When talking with practitioners at the sharp end of health care there is concern about the unintended results of policies that create penalties or rewards to encourage change. Take, for example, the familiar Hospital Readmissions Reduction Program, a major cost containment initiative for CMS. There is argument over the structure of the penalties, the lack of a positive financial reward, accuracy of the risk-adjustment, what constitutes a readmission – but there is little argument that it has grabbed the attention of the hospital community and has elicited a response over and above terse denunciation of the policy.
In some ways the structure of the payment incentive works. It makes a single entity accountable; the penalty is sizeable enough to warrant action, but not too big to cause instant extinction for a failing provider. There are, of course, numerous failings which many in the industry have highlighted. In particular, criticism has focused on the absence of adjustment for socioeconomic status (SES). Study after study has shown that the likelihood of readmission is linked not just with SES factors associated with an individual, but with the percentage composition of patients with low SES (Fuller, Atkinson, McCullough, & Hughes, 2013; Gu et al., 2014). Hospitals serving a large volume of low income patients have worse patient outcomes than predicted by individual patient poverty. Such observations are inextricably linked with measures of racial disparities in health outcomes.
Policy therefore needs to balance conflicting objectives. First, it has to fairly account for the additional resource burden of low income patients – to not do so jeopardizes both access to and quality of care. Second, it needs to encourage improvement in outcomes quality for all hospitals, which requires equitable treatment for hospitals regardless of local income disparities. This is essential if we seek to reduce the correlation between race, income, and disparities in care outcomes. Such an effort is eminently doable and can be operationalized in a variety of ways.
As discussed in previous blogs, in conjunction with making any high level adjustment for SES, such as one based upon DSH status, we should identify those characteristics associated with groups of individuals likely to be in lower SES that are not directly dependent upon income status. These characteristics range from complex clinical factors such as severe mental disability, substance abuse, high severity of illness, and children with complex illnesses, to social factors such as homelessness or foster care placement. Separately adjusting for these factors permits more accuracy in identifying a more general SES adjustment. Calculation of an SES adjustment should require identification of SES variables associated with individuals, rather than the facilities that treat them, to control for any potential relationship between hospital outcomes quality and local income levels. The result would deliver a more balanced patient based SES adjustment that accounts for correlation between low income areas and institutionalized lower quality of care.
Given the likelihood that the worst performing facilities are in the poorest areas, even with an SES adjustment for individuals described above, it is important to emphasize that they are likely to have the thinnest margins and least resources to redirect towards “dealing” with a new policy. To restate the earlier concern, the policy is going to get in the way in an already challenging environment. Penalties may have the unwanted result of putting too much pressure onto hospitals struggling in poorer neighborhoods, which may inadvertently reduce access to care and worsen quality.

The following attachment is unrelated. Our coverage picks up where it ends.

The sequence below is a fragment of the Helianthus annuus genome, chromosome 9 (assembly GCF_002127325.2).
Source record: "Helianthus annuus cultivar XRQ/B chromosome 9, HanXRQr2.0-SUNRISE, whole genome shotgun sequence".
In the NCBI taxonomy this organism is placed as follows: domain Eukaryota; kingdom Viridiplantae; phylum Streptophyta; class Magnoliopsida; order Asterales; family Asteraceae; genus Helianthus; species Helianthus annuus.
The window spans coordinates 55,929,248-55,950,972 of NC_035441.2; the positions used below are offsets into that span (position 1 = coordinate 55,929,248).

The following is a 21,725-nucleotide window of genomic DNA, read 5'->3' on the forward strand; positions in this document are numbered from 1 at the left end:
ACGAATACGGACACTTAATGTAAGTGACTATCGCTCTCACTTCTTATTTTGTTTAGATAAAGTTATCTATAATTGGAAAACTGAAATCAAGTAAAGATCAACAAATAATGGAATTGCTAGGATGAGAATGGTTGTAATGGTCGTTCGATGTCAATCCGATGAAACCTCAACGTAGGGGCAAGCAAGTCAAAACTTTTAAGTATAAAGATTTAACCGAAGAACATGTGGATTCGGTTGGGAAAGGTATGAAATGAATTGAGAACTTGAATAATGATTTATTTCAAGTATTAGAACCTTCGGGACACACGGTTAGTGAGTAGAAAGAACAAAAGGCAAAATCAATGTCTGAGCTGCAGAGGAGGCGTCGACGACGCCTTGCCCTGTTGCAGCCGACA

This returns us to the all important question of the policy objective. If hospitals are to be encouraged to improve the health outcomes of the communities they serve, then there must not only be fairness in measurement but recognition of the differing levels of work required to overcome local challenges. A blind penalty that ignores this dynamic does not empower change—it incentivizes the change but does not make the incentive actionable as resources required for action are not available. Conversely, preserving the status quo, crossing ones fingers and hoping for change will not get us there either.
One way to bridge the divide is to transform penalties into performance grants. A penalty can be booked against an underperforming facility in a given year with notice that the performance deficit will incur an actual monetary transfer after a pre-defined period elapses. Allowing the penalty to be offset by future year improvement permits the hospital to invest in quality and avoid penalties or take no action and incur penalties. There are multiple variations on this approach. There is no guarantee that this approach would elicit the desired outcome of quality improvement but the concerns of safety net hospitals and low income communities are addressed in a significantly more thoughtful and, dare I say, fairer manner.
Payment incentives are powerful enough to drive any change – intended or unintended. You have to make sure you target what you want without burning down the house to get it. In the next blog we will continue discussing the important topic of incorporating SES into payment incentives and will comment on the MedPAC perspective.
Fuller, R. L., Atkinson, G., McCullough, E. C., & Hughes, J. S. (2013). Hospital readmission rates: the impacts of age, payer, and mental health diagnoses. The Journal of ambulatory care management, 36(2), 147–55. doi:10.1097/JAC.0b013e3182866c1c
Gu, Q., Koenig, L., Faerberg, J., Steinberg, C. R., Vaz, C., & Wheatley, M. P. (2014). The Medicare Hospital Readmissions Reduction Program: Potential Unintended Consequences for Hospitals Serving Vulnerable Populations. Health services research. doi:10.1111/1475-6773.12150